Early the next day, while at the brook making my morning toilet, I heard Stewart say to the cook that the horses had gone out of the country; and after two minutes of very vehement remarks, he informed me that five horses had taken the back trail, and that Worth must go with him to head them off. So, each taking a horse, they rode away, leaving me to keep camp with only old Scoop Shovel, a split-eared packhorse, for company.

Always having loved nature, I concluded that a little prospecting on my own hook would be preferable to lounging about camp waiting for the return of the men and horses; so, saddling old Scoop Shovel, I forded the brook and, crossing the scene of my bad shooting the previous evening, climbed a small range of hills. On the opposite side I found a good-sized stream, which I thought was the main Coulter Creek. Following it up some two miles, I suddenly heard a bull elk call, and fastening my horse, I crept toward the sound. Coming out of some thick woods, I saw across the stream a band of seven elk and three or four calves. They were feeding away from me, and I decided that if I crossed the stream and reached the top of a little hill before they could walk out of the woods and get into the middle of an open park, some half-mile across, I might be able to get a shot. The stream was quite rapid and fairly deep, and while I did not care for wet feet, I hoped to escape a wet jacket. However, as I stepped boldly in, the current whirled me off my feet, and the water opened its gates and let me find a resting-place on the slippery, smooth stones of its bottom.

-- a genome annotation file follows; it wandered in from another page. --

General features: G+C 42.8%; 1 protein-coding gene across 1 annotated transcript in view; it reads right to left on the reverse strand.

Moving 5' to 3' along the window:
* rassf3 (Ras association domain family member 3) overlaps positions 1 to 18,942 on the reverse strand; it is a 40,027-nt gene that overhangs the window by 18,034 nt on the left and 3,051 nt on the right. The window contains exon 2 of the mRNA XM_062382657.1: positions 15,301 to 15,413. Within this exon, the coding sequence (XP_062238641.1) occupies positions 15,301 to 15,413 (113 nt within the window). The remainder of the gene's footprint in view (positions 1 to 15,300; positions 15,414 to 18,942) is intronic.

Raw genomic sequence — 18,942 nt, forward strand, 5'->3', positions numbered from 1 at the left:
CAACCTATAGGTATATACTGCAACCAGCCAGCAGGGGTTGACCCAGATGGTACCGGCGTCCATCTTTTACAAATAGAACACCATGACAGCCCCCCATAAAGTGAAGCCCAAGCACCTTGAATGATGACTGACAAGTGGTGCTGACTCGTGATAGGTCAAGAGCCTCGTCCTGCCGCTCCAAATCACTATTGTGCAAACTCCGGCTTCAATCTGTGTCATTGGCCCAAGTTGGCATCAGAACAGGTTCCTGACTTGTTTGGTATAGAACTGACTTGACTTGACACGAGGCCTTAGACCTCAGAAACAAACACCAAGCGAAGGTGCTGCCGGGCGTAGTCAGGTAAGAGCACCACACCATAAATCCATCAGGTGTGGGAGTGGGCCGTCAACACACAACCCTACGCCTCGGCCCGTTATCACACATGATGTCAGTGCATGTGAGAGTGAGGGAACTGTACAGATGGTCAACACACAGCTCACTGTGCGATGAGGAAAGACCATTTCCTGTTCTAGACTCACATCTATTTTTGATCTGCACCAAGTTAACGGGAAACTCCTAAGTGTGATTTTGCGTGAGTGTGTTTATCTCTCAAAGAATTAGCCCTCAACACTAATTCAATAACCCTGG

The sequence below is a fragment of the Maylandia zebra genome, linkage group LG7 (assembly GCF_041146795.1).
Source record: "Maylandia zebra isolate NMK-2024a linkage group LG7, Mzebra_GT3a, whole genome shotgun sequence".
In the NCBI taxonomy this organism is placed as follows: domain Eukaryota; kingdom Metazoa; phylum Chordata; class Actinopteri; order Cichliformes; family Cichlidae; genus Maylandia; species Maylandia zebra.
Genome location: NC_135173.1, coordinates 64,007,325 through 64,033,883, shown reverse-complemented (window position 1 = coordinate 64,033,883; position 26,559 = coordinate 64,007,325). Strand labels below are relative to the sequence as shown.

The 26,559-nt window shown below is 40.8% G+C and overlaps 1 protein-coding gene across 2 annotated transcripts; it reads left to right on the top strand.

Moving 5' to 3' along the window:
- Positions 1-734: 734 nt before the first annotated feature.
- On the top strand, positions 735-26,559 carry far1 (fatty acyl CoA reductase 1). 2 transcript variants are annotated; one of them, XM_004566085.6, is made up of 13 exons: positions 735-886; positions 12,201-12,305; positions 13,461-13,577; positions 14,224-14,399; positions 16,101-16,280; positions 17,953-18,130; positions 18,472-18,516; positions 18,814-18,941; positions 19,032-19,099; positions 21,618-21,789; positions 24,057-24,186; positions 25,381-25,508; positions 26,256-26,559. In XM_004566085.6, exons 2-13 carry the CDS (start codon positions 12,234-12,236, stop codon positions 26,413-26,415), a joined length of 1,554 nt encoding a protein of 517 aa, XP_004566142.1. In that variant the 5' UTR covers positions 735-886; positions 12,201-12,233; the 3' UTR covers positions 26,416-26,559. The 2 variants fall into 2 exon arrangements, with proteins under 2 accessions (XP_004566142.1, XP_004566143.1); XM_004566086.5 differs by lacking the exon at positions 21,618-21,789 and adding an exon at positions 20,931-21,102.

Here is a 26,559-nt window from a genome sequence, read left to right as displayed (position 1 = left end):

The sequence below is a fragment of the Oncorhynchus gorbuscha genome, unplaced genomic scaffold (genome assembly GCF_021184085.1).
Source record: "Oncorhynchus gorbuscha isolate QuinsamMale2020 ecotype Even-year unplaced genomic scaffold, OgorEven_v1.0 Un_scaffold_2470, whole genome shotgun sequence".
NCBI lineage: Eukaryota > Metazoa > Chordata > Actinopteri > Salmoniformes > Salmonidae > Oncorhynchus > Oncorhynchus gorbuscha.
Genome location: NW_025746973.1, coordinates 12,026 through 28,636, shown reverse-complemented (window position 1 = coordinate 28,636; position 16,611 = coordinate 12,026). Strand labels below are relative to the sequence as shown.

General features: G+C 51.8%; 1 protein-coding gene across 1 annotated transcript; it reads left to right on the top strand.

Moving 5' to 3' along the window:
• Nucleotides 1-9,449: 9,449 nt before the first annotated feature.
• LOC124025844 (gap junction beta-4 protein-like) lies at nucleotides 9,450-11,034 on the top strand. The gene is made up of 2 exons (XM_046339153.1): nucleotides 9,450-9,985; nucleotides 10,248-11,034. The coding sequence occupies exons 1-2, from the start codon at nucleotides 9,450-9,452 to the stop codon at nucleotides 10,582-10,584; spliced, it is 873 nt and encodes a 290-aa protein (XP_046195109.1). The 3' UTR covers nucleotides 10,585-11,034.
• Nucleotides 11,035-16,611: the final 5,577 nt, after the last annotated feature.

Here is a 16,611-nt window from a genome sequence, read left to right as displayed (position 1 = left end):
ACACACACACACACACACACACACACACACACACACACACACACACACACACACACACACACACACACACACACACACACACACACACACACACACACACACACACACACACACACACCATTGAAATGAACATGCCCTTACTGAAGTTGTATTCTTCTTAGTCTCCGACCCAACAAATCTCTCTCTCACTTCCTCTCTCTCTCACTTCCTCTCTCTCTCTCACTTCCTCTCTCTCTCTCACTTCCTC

On gaining the opposite bank, I broke into a run for my game. I have always been a fair sprinter, but before I had reached the hill, fifty or sixty rods away, I was completely pumped, and had to stop. Fortunately I was running toward game, rather than being chased by a grizzly, for I had shot my bolt. The high altitude had put me out of the race. However, a rest for a few minutes got me in order, and slowly climbing the hill, I looked over and saw that the band, a hundred yards away, had stopped feeding, and with elevated heads were trying to catch the scent of possible danger. I decided to chance a shot, and with lungs well filled covered the bull. At the report, I heard the shot strike, and with three leaps he came to his knees, but only quickly to regain his feet and trot away. I started on the run toward him, and he having then reached the brook, leaped for the opposite bank. Firing while he was in the air, I saw him fall on his head on landing, and hurried up just as he was having his last struggle. My first shot had been too far back; the second went in at the flank, ranging forward and breaking his shoulder.

His harem were somewhat dazed, and did not evince much fear, but stood crowded together looking at me. I shouted at them, and as that did not frighten them away, waved my hat and walked toward the band; they only trotted a few yards and halted, facing me. I then fired a shot over their heads, and running at full speed toward them, they broke into a trot, crossed a small piece of thin timber, slowed down to a walk, crossed the open park, and, occasionally stopping to look back, finally disappeared up the mountain-side. The bull was a magnificent specimen, with a head royal, twelve good points, and remarkably even and symmetrical. I killed other bulls with more points, but none which was in all respects so perfect as this.